At what point should Microsoft get scared?

A programmer was talking in a tech support forum about some GMail problem he had that was linked to YouTube. "I haven't tried it in Chrome", he said.

A programmer was talking in a tech support forum about some GMail problem he had that was linked to YouTube. "I haven't tried it in Chrome", he said. "That's a little too much Google for me."

That comment has a certain force. I was reminded of it when I watched Eric Schmidt give a bravura performance at the Gartner Symposium/ITxpo Orlando 2009.

It started well, with some subtle but cutting digs at his Gartner interlocutor: when asked his prediction of non-advertising Google revenue three years time to compare with Gartner's projected nine percent, he said "We don't do that calculation. It's what finance people do, and it's not very interesting." Laughter.

But there wasn't much laughter during the next 45 minutes, as he elucidated a frighteningly coherent view of how the future was going to go Google's way - and not just bits of the future, the whole lot. From enterprise to consumer, from cloud to mobile, everything was included.

We might, if we're good, be left some vertical market stuff - Google only likes dealing with things that a few hundred million people can use - but that's because the big G can't be bothered. Everything was in the mix; Wave, ChromeOS, Chrome, Google Apps, HTML 5, GMail - oh, was GMail high on the list - Android, even YouTube. Cross-enterprise searching, anyone, where you find out what's going on inside your circle of trust? Employee monitoring? Seamless cloud apps on all platforms? Security that works without firewalls?

One of his predictions was that by next year, there will be netbooks running cloud services within the enterprise that will be good enough to replace the run-of-the-mill enterprise PC "but at a fifth the cost", because cheap hardware was that good. It all joined up. It all made sense.

I digested that prediction while reflecting on the fact that I was watching Schmidt in high resolution via YouTube within Chrome under Linux, on a machine that was simultaneously running all my social networking, chat and other clients, all my home entertainment requirements, all my editing and content creation faffery... and the only part of it that was Microsoft was the copy of XP I run under VirtualBox in order to get to my corporate email. That's only because Microsoft chose to cripple Outlook Web Access when it's not running under IE. Guess how that makes me feel.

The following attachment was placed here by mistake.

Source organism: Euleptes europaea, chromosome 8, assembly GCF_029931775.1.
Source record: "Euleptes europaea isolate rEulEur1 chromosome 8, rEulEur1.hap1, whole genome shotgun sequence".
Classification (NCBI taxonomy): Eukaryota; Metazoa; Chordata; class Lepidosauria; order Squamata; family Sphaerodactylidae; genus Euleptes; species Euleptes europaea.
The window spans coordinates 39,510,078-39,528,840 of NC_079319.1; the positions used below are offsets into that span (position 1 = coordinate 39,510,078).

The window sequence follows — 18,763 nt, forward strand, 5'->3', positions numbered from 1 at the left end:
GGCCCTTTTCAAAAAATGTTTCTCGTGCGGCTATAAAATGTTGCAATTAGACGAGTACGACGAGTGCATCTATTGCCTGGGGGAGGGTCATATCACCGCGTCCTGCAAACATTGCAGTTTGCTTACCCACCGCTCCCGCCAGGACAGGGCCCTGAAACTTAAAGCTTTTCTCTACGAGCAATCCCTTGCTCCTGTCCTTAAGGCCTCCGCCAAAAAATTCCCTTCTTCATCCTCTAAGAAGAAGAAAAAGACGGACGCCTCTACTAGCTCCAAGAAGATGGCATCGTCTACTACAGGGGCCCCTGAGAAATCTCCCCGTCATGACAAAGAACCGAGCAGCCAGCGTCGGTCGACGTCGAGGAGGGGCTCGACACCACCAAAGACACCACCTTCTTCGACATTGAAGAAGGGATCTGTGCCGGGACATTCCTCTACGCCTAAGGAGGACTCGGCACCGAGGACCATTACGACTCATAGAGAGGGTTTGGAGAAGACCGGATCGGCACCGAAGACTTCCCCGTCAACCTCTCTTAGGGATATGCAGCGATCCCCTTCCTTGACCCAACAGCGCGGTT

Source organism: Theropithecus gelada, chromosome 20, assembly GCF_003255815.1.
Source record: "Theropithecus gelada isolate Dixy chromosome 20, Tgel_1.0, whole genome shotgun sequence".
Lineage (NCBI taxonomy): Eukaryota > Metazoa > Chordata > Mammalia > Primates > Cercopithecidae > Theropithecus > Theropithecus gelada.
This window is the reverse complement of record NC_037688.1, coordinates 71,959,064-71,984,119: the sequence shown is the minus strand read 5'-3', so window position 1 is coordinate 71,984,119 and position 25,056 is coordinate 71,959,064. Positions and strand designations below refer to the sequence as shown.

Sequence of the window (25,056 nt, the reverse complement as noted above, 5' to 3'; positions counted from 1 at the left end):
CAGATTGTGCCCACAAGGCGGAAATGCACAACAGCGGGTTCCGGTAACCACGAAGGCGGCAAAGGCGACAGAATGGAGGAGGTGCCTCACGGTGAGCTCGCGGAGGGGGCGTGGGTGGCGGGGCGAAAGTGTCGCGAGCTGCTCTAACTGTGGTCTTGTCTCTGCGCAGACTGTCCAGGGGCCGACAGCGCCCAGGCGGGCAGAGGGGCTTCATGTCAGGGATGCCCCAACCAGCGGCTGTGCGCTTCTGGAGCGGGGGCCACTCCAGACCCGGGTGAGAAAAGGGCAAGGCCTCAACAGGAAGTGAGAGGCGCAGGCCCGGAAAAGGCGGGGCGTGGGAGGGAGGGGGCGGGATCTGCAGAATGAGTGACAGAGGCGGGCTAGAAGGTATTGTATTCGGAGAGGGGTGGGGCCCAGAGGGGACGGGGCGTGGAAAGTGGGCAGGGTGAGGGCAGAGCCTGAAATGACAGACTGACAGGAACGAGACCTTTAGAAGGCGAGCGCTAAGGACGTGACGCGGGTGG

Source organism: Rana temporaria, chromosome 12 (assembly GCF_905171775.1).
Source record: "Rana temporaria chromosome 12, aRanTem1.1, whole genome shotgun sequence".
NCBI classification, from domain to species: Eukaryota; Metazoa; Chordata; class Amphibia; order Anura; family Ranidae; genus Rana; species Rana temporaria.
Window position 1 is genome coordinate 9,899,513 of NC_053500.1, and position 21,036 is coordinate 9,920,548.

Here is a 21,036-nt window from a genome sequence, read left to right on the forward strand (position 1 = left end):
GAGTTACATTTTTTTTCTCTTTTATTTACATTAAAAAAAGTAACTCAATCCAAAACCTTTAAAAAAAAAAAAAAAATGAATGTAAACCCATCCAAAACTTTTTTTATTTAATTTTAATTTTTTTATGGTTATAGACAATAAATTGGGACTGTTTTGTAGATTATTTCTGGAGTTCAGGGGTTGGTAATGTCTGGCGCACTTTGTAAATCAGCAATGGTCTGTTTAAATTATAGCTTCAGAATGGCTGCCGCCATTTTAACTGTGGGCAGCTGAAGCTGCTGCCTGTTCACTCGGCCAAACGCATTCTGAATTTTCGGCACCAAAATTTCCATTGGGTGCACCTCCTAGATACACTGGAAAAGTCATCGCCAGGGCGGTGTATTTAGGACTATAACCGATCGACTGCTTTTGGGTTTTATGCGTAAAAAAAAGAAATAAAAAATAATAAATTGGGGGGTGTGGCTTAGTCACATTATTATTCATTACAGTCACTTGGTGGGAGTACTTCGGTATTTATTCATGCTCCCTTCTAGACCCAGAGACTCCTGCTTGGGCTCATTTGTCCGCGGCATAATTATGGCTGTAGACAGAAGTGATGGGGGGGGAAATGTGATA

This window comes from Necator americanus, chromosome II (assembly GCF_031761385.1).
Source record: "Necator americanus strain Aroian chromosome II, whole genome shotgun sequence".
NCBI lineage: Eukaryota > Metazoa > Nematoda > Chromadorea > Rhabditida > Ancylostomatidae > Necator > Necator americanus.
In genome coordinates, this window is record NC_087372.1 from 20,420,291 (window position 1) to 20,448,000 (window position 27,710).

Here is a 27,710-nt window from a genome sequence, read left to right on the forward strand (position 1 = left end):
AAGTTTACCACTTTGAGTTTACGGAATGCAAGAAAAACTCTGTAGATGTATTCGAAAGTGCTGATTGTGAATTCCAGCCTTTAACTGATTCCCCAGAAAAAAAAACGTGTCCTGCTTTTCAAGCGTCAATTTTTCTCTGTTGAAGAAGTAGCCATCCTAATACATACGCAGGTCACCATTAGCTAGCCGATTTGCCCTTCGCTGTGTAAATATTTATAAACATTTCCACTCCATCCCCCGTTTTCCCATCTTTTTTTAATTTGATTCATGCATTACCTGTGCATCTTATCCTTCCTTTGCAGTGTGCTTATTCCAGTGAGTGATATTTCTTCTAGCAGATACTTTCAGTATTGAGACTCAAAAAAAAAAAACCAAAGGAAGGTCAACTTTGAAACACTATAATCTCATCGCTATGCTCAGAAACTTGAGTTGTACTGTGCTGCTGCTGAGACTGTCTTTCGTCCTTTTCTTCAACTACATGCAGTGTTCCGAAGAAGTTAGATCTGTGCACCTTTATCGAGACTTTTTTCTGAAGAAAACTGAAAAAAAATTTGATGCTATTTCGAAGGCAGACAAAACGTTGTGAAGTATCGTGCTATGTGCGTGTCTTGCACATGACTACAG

(Ah yes, Outlook. Exchange. Schmidt talked on stage about the revelation he'd had about calendaring being at the heart of enterprise: when I use Exchange's calendaring, the revelation I get is that I hope to the highest powers in the cosmos that someone fixes it soon.)

I had a Google Doc open for a project I'm sharing with five pals. I had Google Maps open. I had an Android phone snoozing by the side of the keyboard. In short, I had too much Google in my life. And when ChromeOS comes along and makes my netbook work better (and it will), the amount of non-Googleage will shrink still further, because Google works and is nice to use and I am weak in the face of working code that's nice to use. The fact that everything Schmidt was saying was patently coming true in front of my eyes didn't help.

Now, imagine Ballmer trying to put on an equivalent 45 minute performance where he seamlessly merges the Microsoft vision for mobile (can you even tell me what that is?), cloud (ditto), netbooks (ditto), security (ditto). And how much? Those MS calculations that running free services and software cost more than proprietary solutions - well, they're hard to swallow when you're paying for everything yourself.

Just to put the seal on it, Schmidt mentioned how many Google salesmen were going into the enterprise pushing GMail - priced not for free, because they found that enterprise was happy to pay for service, when they got it. And when the sales pitch didn't work because things were missing, they went back to the Googleplex and fixed them, or worked around them, or found reasons why those missing things didn't need to be there at all. Then they went back, and tried again.

So when I read that Los Angeles City Council is moving from Groupwise to GMail and Google Apps - at a cost of $7.25 million, paid for partially by a legal settlement Microsoft had to make for overcharging - and think that this is the sort of deal Microsoft should be winning, I wonder what Ballmer makes of Schmidt's grand plan, and whether I will hear any cogent response this year, or next year when the ChromeOS netbooks are in the fray, or the year after that when the migration from Exchange becomes too big to ignore.

When, in short, will Microsoft get scared enough to do something that might make a difference? Because after 45 minutes of Schmidt's world domination plan, I was plenty scared myself.

And I like Google.

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